The second focus is upon Michal.  She was David’s first wife.  She had been given to another man, Palti, when Saul, her father, began pursuing David to kill him.  We see Ishbosheth remove Michal from her husband and returned her to David in 2 Samuel 3:13-15.  As David is bringing the Ark, we read verse 15 that she had contempt for David and then again in verses 20-23.   We are not given all the details as to why, but what we can learn is that contempt breeds bitterness and resentment.  If left unchecked it will ruin a relationship as it did with David and Michal as she never had any children.  This is an indication that David had little to nothing to do with her after this.

Our final focus is David himself.  He may be a man after God’s heart and has shown great integrity to this point, he is not perfect.  We see here that David neglects the words of God and follows other’s examples.  We also do not see David seek the LORD after Uzzah’s death but that he is angry and fearful.  This type of fear was not the reverent type of fear which is good to have.  This hurt his relationship with God.  He quit moving forward with God and left the Ark with another man.  It was only until David was told that the Ark was blessing Obed-edom that David went back to bring the Ark into Jerusalem.

When we mess up, we must go back to the place that we messed up and make things right with God.  David does this in verse 12.  Maybe God does not seem as close as He once did.  We must go back to the place that you last felt that closeness and evaluate what went wrong.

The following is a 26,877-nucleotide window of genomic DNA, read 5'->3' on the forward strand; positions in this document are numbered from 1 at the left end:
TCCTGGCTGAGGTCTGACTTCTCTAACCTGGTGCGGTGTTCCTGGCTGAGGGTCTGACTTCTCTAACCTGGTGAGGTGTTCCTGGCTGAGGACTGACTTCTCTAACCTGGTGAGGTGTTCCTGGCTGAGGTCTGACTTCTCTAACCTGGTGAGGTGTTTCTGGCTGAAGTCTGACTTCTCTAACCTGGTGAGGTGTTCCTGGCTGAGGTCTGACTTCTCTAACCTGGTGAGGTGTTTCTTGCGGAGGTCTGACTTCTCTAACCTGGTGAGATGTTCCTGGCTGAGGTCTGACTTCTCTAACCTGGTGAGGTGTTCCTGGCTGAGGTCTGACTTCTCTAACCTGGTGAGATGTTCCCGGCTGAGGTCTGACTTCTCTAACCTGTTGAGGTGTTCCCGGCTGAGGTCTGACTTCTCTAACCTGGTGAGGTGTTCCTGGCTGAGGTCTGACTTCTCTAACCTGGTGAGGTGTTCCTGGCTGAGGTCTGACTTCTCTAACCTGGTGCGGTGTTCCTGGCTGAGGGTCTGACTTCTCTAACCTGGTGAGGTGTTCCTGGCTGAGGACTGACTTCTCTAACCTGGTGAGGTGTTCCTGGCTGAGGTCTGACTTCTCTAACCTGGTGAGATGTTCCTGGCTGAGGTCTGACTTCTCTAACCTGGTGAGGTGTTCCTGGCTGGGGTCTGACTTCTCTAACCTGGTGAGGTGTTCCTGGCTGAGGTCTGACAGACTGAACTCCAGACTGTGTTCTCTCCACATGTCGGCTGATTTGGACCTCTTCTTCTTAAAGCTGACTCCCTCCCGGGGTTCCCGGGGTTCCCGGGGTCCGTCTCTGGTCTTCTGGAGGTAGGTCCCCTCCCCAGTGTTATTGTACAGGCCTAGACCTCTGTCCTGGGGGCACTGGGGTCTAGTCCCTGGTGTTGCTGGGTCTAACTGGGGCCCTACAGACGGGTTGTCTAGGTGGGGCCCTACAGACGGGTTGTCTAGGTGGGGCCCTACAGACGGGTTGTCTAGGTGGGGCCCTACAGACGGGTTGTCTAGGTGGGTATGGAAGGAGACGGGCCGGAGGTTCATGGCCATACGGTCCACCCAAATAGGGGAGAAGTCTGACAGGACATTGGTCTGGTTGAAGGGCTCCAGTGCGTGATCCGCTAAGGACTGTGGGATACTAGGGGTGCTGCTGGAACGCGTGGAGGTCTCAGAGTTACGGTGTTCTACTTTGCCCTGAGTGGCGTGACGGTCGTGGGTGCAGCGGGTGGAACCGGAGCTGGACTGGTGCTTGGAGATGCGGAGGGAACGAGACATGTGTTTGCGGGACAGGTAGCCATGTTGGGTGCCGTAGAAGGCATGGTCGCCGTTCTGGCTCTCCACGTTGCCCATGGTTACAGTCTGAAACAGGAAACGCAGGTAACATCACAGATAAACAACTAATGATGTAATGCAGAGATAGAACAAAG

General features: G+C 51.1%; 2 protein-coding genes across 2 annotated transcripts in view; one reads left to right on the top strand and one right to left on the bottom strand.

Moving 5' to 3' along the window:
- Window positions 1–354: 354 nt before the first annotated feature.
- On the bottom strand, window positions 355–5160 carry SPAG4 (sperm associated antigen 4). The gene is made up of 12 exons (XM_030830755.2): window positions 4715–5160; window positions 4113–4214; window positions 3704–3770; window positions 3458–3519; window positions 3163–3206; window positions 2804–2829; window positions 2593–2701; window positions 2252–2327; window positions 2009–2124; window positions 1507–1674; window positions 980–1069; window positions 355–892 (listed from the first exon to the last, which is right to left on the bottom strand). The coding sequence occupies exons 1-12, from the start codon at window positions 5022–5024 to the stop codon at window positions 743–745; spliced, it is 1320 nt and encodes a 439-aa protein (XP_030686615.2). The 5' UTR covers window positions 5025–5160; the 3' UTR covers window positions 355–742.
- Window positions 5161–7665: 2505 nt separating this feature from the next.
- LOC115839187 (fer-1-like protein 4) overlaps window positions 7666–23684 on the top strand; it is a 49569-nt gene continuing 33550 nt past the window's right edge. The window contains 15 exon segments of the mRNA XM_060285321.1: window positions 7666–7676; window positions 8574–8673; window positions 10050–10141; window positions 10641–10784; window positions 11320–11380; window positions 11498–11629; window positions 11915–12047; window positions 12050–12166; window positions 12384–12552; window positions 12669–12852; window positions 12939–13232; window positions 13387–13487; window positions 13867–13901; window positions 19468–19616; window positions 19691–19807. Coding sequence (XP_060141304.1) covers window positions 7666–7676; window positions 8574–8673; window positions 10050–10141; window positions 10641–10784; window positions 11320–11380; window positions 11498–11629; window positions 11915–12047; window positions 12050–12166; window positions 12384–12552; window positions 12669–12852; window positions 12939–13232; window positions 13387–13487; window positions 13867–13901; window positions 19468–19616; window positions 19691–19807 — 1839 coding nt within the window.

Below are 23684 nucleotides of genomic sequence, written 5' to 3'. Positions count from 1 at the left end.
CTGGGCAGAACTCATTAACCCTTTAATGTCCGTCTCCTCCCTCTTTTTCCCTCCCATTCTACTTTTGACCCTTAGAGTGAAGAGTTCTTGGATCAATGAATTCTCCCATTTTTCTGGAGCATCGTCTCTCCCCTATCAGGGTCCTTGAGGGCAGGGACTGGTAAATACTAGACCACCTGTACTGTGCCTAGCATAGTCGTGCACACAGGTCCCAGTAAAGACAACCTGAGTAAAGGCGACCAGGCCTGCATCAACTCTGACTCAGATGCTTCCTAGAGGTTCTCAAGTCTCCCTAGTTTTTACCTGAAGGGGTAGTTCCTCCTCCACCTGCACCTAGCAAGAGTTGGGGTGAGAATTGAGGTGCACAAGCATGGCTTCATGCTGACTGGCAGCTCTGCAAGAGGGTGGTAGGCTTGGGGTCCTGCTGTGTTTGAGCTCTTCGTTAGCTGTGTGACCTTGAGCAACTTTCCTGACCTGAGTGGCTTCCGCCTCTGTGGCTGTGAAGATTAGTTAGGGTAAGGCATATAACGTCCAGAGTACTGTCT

We see David’s heart as he celebrated the LORD.  He sacrificed an offering in verse 13.  He was returning back to God, or we might say that he was repenting and turning back to the LORD as we must do.  David did not care how he appeared before men, but he cared how he appeared before the LORD.  To borrow a phrase from sports, “He left it all on the field.”  We see that in verse in verses 14-19.

One last note that I will point out is in verse 20.  David goes home to his family.  He was going to lead them to worship and praise the LORD.  This is what we must do and to teach our children and grandchildren to do.  We must lead and we must example this before them.  It is not too late as long as we still have today.

Posted by Jeremy Witt with